• Danielle Pardo Rabani


Updated: Apr 19

At the onset of the 2nd Millennium, the National Council for Planning & Building initiated the fortifying of apartment buildings in Israel that were erected prior to 1980, as a preventive measure against earthquakes. These apartments were built before any protocols were mandated for withstanding earthquakes. The background for this new enterprise stemmed from an evaluation carried out by the Israel Geological Institute who foresaw that a strong, high-scale earthquake could be expected to occur in Israel, that would be precipitated by tectonic activity in the area of the Afro-Syrian fault. Dr. Amud Salmon, a Senior Investigator at the Institute, said “In all probability a strong earthquake will occur here … but we have no way of anticipating when this will happen”.

In 2005, as part of a preemptive initiative to guard against this “prophesized” earthquake, the Israeli Government authorized the creation of an ambitious program called “TAMA 38” – the goal being to fortify and strengthen as many buildings as possible throughout the country, prioritizing those closest to the Afro-Syrian fault. In order to propel this fortification operation forward, the Ministries involved decided to bring private mega-building entrepreneur and contracting companies on board. The incentive being, that in return for investing in and executing the fortification and total renovation of each building, they would receive a generous percentage of additional building rights with which they could build additional floors and apartments for sale on the renovated buildings – thus not only recuperating costs but reaping quite handsome profits.

And why is it a WIN WIN situation for all involved? Because at the same time, the apartment owners not only benefit from a significantly increased property value due to the enlarged, modernized, fortified building, but their existing apartment or part of it are also renovated and modernized at the same time – at absolutely no cost whatsoever to the apartment owner. And the municipal authorities achieve the intended goal of fortifying many, many buildings – also at no cost to the municipal or Government pocket.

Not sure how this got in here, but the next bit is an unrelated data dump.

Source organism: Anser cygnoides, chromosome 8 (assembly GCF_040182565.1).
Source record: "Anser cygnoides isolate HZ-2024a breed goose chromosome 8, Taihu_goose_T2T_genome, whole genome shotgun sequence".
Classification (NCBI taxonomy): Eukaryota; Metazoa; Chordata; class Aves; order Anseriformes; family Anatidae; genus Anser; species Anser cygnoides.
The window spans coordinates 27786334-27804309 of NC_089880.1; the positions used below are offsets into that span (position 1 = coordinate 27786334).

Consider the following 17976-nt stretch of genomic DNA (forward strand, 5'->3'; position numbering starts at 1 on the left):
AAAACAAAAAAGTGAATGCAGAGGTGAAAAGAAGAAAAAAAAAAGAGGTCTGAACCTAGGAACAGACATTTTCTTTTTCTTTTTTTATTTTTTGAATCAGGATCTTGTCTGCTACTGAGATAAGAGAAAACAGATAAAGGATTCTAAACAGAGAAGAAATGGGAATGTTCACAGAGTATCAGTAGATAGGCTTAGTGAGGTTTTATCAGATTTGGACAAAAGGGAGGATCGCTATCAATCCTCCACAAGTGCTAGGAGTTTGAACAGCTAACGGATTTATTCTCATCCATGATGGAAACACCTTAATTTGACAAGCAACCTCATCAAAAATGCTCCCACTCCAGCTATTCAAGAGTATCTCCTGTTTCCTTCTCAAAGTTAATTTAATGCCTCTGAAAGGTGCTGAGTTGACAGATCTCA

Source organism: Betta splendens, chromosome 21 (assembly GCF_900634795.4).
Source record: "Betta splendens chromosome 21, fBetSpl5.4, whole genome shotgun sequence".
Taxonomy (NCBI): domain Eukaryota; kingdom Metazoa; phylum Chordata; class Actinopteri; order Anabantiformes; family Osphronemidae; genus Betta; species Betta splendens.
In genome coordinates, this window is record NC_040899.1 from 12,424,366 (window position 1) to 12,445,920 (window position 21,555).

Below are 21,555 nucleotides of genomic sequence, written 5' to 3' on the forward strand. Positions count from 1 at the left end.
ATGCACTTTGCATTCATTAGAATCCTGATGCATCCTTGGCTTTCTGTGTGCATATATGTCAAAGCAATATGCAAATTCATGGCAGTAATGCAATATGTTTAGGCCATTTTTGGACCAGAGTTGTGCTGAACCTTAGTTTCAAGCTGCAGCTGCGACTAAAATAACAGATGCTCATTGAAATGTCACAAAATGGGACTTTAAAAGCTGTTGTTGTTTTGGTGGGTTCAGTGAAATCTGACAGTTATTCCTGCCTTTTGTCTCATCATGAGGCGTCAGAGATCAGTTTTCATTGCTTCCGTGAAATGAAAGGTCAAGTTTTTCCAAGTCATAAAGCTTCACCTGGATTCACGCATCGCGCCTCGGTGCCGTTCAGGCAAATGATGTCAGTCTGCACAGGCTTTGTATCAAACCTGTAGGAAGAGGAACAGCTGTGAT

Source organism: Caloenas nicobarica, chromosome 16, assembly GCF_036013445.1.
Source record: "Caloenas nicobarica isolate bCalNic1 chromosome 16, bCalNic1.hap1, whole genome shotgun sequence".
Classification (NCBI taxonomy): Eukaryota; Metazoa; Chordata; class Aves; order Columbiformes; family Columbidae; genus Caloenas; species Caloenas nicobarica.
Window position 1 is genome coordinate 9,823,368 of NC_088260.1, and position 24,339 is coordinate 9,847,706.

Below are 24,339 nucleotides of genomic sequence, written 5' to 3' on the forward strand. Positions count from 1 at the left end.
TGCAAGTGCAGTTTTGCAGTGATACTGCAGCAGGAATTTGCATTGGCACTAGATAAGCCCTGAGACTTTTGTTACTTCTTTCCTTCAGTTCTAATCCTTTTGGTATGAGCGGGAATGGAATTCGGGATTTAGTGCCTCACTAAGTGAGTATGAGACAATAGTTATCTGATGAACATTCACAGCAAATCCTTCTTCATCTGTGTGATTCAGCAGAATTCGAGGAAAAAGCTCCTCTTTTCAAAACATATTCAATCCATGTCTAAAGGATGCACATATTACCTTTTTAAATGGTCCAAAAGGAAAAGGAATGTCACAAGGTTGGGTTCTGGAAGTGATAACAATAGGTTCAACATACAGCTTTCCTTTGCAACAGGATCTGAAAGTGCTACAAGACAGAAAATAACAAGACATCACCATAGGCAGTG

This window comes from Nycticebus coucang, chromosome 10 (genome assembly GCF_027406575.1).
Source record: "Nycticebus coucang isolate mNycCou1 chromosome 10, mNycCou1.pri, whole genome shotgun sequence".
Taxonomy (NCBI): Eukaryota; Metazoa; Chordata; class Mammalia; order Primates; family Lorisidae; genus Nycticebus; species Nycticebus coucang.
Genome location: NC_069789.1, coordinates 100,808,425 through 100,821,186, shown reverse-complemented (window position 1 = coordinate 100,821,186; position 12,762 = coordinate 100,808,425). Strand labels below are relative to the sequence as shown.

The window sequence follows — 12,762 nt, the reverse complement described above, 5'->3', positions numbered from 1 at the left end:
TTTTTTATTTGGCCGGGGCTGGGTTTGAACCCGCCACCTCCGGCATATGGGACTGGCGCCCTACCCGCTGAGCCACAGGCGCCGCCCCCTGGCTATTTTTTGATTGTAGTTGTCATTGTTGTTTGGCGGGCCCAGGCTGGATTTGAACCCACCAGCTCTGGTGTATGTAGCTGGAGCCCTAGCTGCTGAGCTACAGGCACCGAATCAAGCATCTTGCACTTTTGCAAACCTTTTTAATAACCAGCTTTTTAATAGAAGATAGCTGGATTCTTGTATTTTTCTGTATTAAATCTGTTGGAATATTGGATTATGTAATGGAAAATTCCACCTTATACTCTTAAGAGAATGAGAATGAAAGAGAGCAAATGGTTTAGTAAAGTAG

The 3 Options of TAMA 38:

TAMA 1 or TAMA 2 or “Pinu’i Binu’i” (meaning Vacating for Rebuilding)

In the case of TAMA 1, the building is left standing and thus dictates the limitations of the planning and design of the renovation. Although permits are mostly granted to add 1 or 2 floors to the existing structure, an elevator is often installed and the building is fortified and modernized, the architectural design is still restricted by the confines of the building itself, so it is not always possible to achieve the optimal architectural solution.

In contrast, in the TAMA 2 option, the existing building is torn down, and a completely new building erected in its stead. The architectural plans are free of any restrictions, and thus enable the best possible fulfillment of the needs and desires of both the apartment owners and the contracting company. The apartment owners are encouraged to voice their opinions and make their own requests during the planning stages, can follow and inspect the construction, and subsequently end up with a building that not just meets their requirements, but has the immense added value of a totally new latest-generation infrastructure constructed with the most up-to-date materials. The apartment owners, of necessity, need to vacate the premises until construction of the new building is completed, but the contracting company pays for all expenses involved.

The most extensive and expansive option is PINU’I BINU’I (Vacating for Rebuilding). The major difference between this and TAMA 2 is that it is not only geared towards erecting high-rise buildings in place of those torn down, but has significant urban impact – completely enhancing the skyline for an entire suburb. In “payment” for the immense profits earned by the contractor from the construction of a very large number of additional new apartments for sale, in many cases they must undertake to re-construct the whole area for the public benefit, such as erecting public parks, schools and kindergartens, communal centres and more .. In areas of historical value, the contractor is sometimes required to restore and preserve an adjacent historical building.